The financial strains of the late war, coupled with the postwar spike in silver prices, forced the UK to debase its silver coinage beginning in 1920. The move wasn’t popular. The Daily Express, in 1921: “Nobody likes or wants the new silver coinage. It is too various in its complexions, too unpleasant to the touch, to find a single friend. The money has had a public life of ten days only, and already the coins have lost their minted whiteness. They are disreputable in appearance and chameleon‑like in habits. At the end of a week they change to a nasty sickly yellow tint, and then become a greasy, unhealthy black. They are dirtier to the hands than copper...the silver has that peculiar ‘soapy’ feel previously associated with counterfeits.”


And so the Royal Mint struggled for some years, experimenting with its new silver alloy. From what I’ve read, the 10% nickel component was removed for a time and a simple 50% silver/50% copper mix was used in at least some of the 1922 coins—this one, perhaps—but I can’t say for sure.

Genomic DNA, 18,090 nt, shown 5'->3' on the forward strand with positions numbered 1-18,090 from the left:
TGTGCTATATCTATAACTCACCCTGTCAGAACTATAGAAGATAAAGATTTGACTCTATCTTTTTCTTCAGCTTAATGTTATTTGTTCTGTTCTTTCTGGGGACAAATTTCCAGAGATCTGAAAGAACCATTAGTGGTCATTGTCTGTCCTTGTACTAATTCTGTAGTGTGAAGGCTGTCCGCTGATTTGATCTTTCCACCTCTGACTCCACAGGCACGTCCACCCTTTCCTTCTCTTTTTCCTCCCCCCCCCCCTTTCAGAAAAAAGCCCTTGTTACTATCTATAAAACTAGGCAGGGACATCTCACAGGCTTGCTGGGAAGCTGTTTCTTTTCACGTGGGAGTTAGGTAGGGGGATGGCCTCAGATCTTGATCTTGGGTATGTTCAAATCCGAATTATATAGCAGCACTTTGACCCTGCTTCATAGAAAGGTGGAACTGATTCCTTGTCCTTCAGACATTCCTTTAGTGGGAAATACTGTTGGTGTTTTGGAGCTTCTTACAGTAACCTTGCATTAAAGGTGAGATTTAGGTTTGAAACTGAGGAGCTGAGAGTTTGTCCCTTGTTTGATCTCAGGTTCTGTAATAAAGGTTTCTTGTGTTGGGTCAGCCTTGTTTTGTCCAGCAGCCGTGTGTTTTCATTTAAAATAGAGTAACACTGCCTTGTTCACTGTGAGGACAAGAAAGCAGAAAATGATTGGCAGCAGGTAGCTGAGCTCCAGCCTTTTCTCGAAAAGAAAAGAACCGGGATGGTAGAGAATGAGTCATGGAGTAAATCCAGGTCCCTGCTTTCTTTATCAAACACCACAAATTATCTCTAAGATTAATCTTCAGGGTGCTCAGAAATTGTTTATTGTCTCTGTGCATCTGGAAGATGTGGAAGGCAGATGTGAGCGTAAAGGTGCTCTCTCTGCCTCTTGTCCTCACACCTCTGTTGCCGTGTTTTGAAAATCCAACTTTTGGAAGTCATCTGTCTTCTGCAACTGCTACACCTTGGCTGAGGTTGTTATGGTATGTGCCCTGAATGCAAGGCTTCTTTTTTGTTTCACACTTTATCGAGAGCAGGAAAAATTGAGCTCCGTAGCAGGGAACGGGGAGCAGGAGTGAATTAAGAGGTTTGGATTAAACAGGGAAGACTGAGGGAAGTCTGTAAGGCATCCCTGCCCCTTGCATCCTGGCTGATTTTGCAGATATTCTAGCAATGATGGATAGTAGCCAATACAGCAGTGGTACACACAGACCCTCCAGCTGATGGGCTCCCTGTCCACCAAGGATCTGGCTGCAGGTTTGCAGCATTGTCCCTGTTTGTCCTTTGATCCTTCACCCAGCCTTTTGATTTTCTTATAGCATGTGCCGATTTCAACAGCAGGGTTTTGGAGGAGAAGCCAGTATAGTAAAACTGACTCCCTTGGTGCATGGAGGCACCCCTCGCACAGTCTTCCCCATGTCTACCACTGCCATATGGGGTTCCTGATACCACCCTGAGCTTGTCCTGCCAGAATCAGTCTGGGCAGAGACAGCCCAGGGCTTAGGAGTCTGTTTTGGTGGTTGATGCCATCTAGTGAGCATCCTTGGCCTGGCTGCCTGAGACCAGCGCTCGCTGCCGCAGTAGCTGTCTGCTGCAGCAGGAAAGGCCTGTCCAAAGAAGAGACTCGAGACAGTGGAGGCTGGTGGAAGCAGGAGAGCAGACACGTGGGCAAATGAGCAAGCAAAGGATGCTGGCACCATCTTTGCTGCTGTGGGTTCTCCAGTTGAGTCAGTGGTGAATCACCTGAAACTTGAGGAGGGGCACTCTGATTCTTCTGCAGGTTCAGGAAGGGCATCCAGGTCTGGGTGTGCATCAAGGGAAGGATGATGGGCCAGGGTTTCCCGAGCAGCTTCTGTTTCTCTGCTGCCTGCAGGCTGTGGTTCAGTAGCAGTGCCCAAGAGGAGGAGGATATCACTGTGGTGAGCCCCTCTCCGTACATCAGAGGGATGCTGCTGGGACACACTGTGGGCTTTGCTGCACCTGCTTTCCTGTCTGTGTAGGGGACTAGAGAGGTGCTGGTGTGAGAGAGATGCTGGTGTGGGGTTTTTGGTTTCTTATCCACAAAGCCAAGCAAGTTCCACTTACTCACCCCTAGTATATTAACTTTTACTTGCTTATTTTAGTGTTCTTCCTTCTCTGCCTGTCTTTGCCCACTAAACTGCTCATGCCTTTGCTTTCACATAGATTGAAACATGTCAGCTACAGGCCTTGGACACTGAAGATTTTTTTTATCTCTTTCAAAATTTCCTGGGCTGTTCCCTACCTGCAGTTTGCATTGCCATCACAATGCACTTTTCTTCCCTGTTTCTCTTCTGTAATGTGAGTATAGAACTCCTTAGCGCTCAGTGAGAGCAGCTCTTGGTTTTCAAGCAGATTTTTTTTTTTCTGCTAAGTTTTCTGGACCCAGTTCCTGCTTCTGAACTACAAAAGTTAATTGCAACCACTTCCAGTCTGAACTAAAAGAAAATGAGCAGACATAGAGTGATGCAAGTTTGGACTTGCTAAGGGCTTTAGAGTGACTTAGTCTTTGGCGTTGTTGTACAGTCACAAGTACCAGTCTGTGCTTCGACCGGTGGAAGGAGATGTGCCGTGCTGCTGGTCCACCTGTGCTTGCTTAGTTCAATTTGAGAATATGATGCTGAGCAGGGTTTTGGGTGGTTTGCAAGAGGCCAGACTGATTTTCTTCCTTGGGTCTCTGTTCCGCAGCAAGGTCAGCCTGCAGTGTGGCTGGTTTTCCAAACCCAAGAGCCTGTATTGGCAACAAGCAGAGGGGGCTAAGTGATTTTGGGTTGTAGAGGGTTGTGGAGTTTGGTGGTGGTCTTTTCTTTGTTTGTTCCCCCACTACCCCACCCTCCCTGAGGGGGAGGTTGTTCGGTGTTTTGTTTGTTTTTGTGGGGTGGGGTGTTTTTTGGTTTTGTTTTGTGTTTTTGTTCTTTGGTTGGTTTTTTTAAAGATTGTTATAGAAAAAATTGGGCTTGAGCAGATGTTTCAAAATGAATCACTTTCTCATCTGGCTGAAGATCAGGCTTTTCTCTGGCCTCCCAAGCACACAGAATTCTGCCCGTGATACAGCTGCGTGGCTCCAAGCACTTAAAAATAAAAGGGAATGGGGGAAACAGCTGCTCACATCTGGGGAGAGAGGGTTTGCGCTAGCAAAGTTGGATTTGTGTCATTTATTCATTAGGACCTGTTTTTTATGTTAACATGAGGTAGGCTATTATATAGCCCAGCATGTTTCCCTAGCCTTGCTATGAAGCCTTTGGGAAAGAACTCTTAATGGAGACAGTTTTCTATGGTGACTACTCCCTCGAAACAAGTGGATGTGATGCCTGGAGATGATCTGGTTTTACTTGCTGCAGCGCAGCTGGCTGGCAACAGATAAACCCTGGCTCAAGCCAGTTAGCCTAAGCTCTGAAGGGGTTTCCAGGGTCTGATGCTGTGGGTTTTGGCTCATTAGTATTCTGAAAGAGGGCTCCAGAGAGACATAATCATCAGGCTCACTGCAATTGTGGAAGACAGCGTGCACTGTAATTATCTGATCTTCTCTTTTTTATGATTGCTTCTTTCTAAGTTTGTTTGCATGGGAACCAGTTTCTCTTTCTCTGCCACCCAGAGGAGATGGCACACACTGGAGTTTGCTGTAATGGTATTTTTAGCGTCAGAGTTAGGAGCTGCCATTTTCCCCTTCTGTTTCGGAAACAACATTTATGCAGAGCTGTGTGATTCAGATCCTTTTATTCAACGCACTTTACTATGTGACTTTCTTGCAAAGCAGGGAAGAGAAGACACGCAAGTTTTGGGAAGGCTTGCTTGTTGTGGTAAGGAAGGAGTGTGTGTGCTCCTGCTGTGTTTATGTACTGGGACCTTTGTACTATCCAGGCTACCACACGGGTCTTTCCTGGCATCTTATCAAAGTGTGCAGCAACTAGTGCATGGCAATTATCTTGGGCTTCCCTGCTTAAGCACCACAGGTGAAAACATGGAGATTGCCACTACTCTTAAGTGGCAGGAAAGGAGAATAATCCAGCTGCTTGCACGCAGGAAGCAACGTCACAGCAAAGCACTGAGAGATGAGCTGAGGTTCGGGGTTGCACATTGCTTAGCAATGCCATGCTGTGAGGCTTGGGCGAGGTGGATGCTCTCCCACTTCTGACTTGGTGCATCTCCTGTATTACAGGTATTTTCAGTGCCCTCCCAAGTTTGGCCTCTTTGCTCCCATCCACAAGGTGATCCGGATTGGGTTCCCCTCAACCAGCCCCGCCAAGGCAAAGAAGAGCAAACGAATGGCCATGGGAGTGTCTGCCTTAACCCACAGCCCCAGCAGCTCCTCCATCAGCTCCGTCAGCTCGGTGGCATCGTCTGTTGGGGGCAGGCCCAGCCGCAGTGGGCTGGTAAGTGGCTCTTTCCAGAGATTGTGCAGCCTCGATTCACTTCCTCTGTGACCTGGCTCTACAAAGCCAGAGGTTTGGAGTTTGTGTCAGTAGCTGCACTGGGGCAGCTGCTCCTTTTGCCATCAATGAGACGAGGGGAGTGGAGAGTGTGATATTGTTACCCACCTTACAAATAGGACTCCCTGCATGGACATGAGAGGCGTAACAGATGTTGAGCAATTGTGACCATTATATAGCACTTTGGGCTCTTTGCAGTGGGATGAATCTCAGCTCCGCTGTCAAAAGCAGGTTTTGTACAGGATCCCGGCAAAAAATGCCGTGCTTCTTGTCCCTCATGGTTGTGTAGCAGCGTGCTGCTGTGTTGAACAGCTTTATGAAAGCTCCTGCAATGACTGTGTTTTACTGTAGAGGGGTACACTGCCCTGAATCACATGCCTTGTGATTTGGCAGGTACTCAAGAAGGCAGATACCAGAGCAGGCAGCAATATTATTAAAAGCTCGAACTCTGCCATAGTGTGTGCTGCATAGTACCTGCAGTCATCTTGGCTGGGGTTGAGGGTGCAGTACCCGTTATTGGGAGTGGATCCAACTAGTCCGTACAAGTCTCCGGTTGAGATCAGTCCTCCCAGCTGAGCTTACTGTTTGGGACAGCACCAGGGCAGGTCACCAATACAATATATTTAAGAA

I’ve also read that the Royal Mint bought no new silver in 1921-22, so this florin may have been struck using metal recovered from the old sterling coinage (or perhaps even silver Britain had gotten from its share of the 270 million American silver dollars melted by the U.S. pursuant to the Pittman Act of 1918).


At any rate, it’s a good bet that when they were young, 1922 florins like this one sailed the North Atlantic—sometimes aboard Cunard’s new flagship, R.M.S. Berengaria…..



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By 1926 the trans-Atlantic run had recovered much of its prewar bounce, and Cunard and Berengaria were hitting their stride. So too was British silver coinage, which was settling in to its “quaternary” alloy of 50% silver, 40% copper, 5% nickel and 5% zinc.